How Ron Boswell voted compared to someone who believes that the federal government should increase Aboriginal and Torres Strait Islander land rights by, for example, increasing their legal recognition and protection

Division Ron Boswell Supporters vote Division outcome

20th Mar 2014, 12:20 PM – Senate Aboriginal Land Rights (Northern Territory) Amendment (Delegation) Regulation 2013 - Regulations and Determinations - Disallow the Regulation

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The majority voted in favour of a motion introduced by Labor Senator Claire Moore. The motion was:

"That the Aboriginal Land Rights (Northern Territory) Amendment (Delegation) Regulation 2013, as contained in Select Legislative Instrument 2013 No. 272 and made under the Aboriginal Land Rights (Northern Territory) Act 1976, be disallowed [F2013L02122]."

This type of motion is a motion to disallow. Because the majority voted in favour of this motion, it was successful and the Regulation was disallowed.

Senator Moore explained that she brought this motion because she believes that when developing regulations related to Aboriginal land, two key points are always required:

  • effective consultation and
  • transparency, accountability and consistency in any kind of action that is taken.

Read Senator Moore's full explanation and the related debate and further debate, including Senator Moore's summing up speech.

No Yes Passed by a small majority

14th Sep 2009, 6:19 PM – Senate Native Title Amendment Bill 2009 - In Committee - Proof of continuity

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The majority voted against an amendment introduced by Greens Senator Rachel Siewert, which means that it was rejected. The amendment related to the issue of proving continuity (51.8 KB).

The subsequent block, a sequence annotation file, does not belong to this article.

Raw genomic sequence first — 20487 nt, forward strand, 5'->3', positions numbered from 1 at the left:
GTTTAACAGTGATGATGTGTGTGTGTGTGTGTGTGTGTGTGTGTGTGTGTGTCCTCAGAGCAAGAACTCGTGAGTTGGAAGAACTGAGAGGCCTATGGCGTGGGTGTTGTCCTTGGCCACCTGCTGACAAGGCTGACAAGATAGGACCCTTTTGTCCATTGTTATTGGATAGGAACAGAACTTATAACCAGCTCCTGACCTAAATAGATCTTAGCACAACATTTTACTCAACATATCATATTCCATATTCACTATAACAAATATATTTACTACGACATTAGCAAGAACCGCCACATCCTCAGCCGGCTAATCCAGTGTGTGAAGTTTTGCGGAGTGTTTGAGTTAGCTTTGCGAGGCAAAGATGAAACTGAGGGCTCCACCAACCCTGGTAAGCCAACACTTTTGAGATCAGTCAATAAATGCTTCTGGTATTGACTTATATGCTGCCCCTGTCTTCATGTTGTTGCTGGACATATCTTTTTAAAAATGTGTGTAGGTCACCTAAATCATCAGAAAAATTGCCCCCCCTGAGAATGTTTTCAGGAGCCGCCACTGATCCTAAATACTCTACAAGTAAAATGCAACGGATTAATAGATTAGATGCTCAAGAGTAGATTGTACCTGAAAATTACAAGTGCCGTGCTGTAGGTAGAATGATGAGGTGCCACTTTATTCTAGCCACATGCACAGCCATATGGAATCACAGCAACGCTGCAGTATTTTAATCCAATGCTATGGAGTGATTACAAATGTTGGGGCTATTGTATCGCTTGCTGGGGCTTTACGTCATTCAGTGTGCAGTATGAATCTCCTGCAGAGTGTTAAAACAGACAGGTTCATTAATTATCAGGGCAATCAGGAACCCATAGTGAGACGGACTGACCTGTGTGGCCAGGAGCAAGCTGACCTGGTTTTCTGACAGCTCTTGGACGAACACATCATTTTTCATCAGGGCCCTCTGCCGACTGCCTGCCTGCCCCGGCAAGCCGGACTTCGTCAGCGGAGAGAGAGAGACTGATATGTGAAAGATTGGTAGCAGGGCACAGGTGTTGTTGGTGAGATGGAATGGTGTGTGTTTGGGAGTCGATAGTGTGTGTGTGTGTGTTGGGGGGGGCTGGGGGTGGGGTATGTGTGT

Senator Siewert explained that her amendment would have "reverse[d] the onus of proof so that native title holders do not have to prove continuity." Under this amendment "[t]here is a presumption of continuity ... [and] the state government and those opposing a claim have to prove otherwise." You can read Senator Siewert's whole explanation of the amendment and the associated debate here.

Background to the bill

The bill amends the _ Native Title Act 1993_ to:

  • enable the Federal Court to determine whether the court, the National Native Title Tribunal, or another individual/body should mediate native title claims;
  • specify the manner in which mediations are conducted;
  • change powers of the court in relation to agreed statements of fact and consent orders;
  • enable native title proceedings to rely on new evidence rules;
  • vary the operation of representative bodies, including their recognition and removal of transitional arrangements; and
  • make minor and technical amendments.

Read more about native title in Australia here.

No Yes Not passed by a large majority

How "voted very strongly against" is worked out

The MP's votes count towards a weighted average where the most important votes get 50 points, less important votes get 10 points, and less important votes for which the MP was absent get 2 points. In important votes the MP gets awarded the full 50 points for voting the same as the policy, 0 points for voting against the policy, and 25 points for not voting. In less important votes, the MP gets 10 points for voting with the policy, 0 points for voting against, and 1 (out of 2) if absent.

Then, the number gets converted to a simple english language phrase based on the range of values it's within.

No of votes Points Out of
Most important votes (50 points)      
MP voted with policy 0 0 0
MP voted against policy 0 0 0
MP absent 0 0 0
Less important votes (10 points)      
MP voted with policy 0 0 0
MP voted against policy 2 0 20
Less important absentees (2 points)      
MP absent* 0 0 0
Total: 0 20

*Pressure of other work means MPs or Senators are not always available to vote – it does not always indicate they have abstained. Therefore, being absent on a less important vote makes a disproportionatly small difference.

Agreement score = MP's points / total points = 0 / 20 = 0.0%.

And then